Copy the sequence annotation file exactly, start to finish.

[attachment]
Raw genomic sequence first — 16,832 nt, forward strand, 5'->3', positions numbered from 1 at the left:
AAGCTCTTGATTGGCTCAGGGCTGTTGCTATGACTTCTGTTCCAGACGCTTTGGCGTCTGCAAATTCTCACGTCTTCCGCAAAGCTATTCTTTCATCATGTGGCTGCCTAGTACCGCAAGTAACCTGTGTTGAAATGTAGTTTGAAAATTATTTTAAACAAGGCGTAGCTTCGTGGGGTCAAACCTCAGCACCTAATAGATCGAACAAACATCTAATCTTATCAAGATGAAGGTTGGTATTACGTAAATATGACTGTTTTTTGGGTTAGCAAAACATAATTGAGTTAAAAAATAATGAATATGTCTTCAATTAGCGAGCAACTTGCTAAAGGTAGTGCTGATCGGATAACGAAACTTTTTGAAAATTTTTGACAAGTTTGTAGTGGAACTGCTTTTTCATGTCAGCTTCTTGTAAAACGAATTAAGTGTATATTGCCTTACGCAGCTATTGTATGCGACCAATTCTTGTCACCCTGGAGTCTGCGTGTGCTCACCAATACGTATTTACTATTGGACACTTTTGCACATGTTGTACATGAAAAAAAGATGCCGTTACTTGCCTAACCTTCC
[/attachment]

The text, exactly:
Raw genomic sequence first — 16,832 nt, forward strand, 5'->3', positions numbered from 1 at the left:
AAGCTCTTGATTGGCTCAGGGCTGTTGCTATGACTTCTGTTCCAGACGCTTTGGCGTCTGCAAATTCTCACGTCTTCCGCAAAGCTATTCTTTCATCATGTGGCTGCCTAGTACCGCAAGTAACCTGTGTTGAAATGTAGTTTGAAAATTATTTTAAACAAGGCGTAGCTTCGTGGGGTCAAACCTCAGCACCTAATAGATCGAACAAACATCTAATCTTATCAAGATGAAGGTTGGTATTACGTAAATATGACTGTTTTTTGGGTTAGCAAAACATAATTGAGTTAAAAAATAATGAATATGTCTTCAATTAGCGAGCAACTTGCTAAAGGTAGTGCTGATCGGATAACGAAACTTTTTGAAAATTTTTGACAAGTTTGTAGTGGAACTGCTTTTTCATGTCAGCTTCTTGTAAAACGAATTAAGTGTATATTGCCTTACGCAGCTATTGTATGCGACCAATTCTTGTCACCCTGGAGTCTGCGTGTGCTCACCAATACGTATTTACTATTGGACACTTTTGCACATGTTGTACATGAAAAAAAGATGCCGTTACTTGCCTAACCTTCC